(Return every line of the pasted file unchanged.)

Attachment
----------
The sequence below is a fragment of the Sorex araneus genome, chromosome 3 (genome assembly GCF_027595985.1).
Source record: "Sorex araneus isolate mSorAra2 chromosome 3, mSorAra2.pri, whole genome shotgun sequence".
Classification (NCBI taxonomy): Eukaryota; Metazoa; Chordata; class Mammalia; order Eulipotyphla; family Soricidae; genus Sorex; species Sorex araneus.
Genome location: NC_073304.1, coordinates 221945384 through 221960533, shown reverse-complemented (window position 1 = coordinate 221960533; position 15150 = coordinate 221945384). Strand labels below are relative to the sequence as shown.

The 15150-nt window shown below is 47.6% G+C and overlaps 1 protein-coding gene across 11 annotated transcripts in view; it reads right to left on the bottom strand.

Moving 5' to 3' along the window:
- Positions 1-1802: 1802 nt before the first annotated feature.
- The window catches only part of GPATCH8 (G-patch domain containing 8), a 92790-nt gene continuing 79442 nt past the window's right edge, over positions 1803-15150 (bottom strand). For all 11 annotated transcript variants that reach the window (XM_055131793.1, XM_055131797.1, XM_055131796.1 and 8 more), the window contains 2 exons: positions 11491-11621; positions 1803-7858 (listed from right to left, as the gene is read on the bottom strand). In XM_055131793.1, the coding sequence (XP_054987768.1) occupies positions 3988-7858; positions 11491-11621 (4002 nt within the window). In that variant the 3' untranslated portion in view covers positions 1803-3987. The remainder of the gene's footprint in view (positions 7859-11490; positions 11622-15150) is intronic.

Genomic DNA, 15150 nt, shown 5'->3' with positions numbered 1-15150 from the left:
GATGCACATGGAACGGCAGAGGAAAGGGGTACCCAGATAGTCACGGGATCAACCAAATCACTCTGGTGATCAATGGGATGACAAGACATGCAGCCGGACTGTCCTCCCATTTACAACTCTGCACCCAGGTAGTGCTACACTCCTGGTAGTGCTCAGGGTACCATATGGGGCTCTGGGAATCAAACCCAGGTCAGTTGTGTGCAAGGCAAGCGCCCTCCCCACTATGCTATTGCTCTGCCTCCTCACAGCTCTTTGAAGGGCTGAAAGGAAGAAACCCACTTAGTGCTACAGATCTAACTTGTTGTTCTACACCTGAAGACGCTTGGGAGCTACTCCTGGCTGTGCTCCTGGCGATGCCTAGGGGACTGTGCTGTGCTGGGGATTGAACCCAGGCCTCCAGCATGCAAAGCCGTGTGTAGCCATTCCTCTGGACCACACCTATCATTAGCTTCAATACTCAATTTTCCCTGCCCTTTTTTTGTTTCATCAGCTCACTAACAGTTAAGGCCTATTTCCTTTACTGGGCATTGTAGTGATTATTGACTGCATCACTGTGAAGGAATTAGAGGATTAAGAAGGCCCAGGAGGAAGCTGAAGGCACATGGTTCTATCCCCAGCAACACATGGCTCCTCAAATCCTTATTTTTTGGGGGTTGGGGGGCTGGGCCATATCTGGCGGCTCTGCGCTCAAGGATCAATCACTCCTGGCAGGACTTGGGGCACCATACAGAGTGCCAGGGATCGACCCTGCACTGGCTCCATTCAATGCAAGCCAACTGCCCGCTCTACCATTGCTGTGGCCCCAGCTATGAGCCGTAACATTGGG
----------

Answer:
The sequence below is a fragment of the Sorex araneus genome, chromosome 3 (genome assembly GCF_027595985.1).
Source record: "Sorex araneus isolate mSorAra2 chromosome 3, mSorAra2.pri, whole genome shotgun sequence".
Classification (NCBI taxonomy): Eukaryota; Metazoa; Chordata; class Mammalia; order Eulipotyphla; family Soricidae; genus Sorex; species Sorex araneus.
Genome location: NC_073304.1, coordinates 221945384 through 221960533, shown reverse-complemented (window position 1 = coordinate 221960533; position 15150 = coordinate 221945384). Strand labels below are relative to the sequence as shown.

The 15150-nt window shown below is 47.6% G+C and overlaps 1 protein-coding gene across 11 annotated transcripts in view; it reads right to left on the bottom strand.

Moving 5' to 3' along the window:
- Positions 1-1802: 1802 nt before the first annotated feature.
- The window catches only part of GPATCH8 (G-patch domain containing 8), a 92790-nt gene continuing 79442 nt past the window's right edge, over positions 1803-15150 (bottom strand). For all 11 annotated transcript variants that reach the window (XM_055131793.1, XM_055131797.1, XM_055131796.1 and 8 more), the window contains 2 exons: positions 11491-11621; positions 1803-7858 (listed from right to left, as the gene is read on the bottom strand). In XM_055131793.1, the coding sequence (XP_054987768.1) occupies positions 3988-7858; positions 11491-11621 (4002 nt within the window). In that variant the 3' untranslated portion in view covers positions 1803-3987. The remainder of the gene's footprint in view (positions 7859-11490; positions 11622-15150) is intronic.

Genomic DNA, 15150 nt, shown 5'->3' with positions numbered 1-15150 from the left:
GATGCACATGGAACGGCAGAGGAAAGGGGTACCCAGATAGTCACGGGATCAACCAAATCACTCTGGTGATCAATGGGATGACAAGACATGCAGCCGGACTGTCCTCCCATTTACAACTCTGCACCCAGGTAGTGCTACACTCCTGGTAGTGCTCAGGGTACCATATGGGGCTCTGGGAATCAAACCCAGGTCAGTTGTGTGCAAGGCAAGCGCCCTCCCCACTATGCTATTGCTCTGCCTCCTCACAGCTCTTTGAAGGGCTGAAAGGAAGAAACCCACTTAGTGCTACAGATCTAACTTGTTGTTCTACACCTGAAGACGCTTGGGAGCTACTCCTGGCTGTGCTCCTGGCGATGCCTAGGGGACTGTGCTGTGCTGGGGATTGAACCCAGGCCTCCAGCATGCAAAGCCGTGTGTAGCCATTCCTCTGGACCACACCTATCATTAGCTTCAATACTCAATTTTCCCTGCCCTTTTTTTGTTTCATCAGCTCACTAACAGTTAAGGCCTATTTCCTTTACTGGGCATTGTAGTGATTATTGACTGCATCACTGTGAAGGAATTAGAGGATTAAGAAGGCCCAGGAGGAAGCTGAAGGCACATGGTTCTATCCCCAGCAACACATGGCTCCTCAAATCCTTATTTTTTGGGGGTTGGGGGGCTGGGCCATATCTGGCGGCTCTGCGCTCAAGGATCAATCACTCCTGGCAGGACTTGGGGCACCATACAGAGTGCCAGGGATCGACCCTGCACTGGCTCCATTCAATGCAAGCCAACTGCCCGCTCTACCATTGCTGTGGCCCCAGCTATGAGCCGTAACATTGGG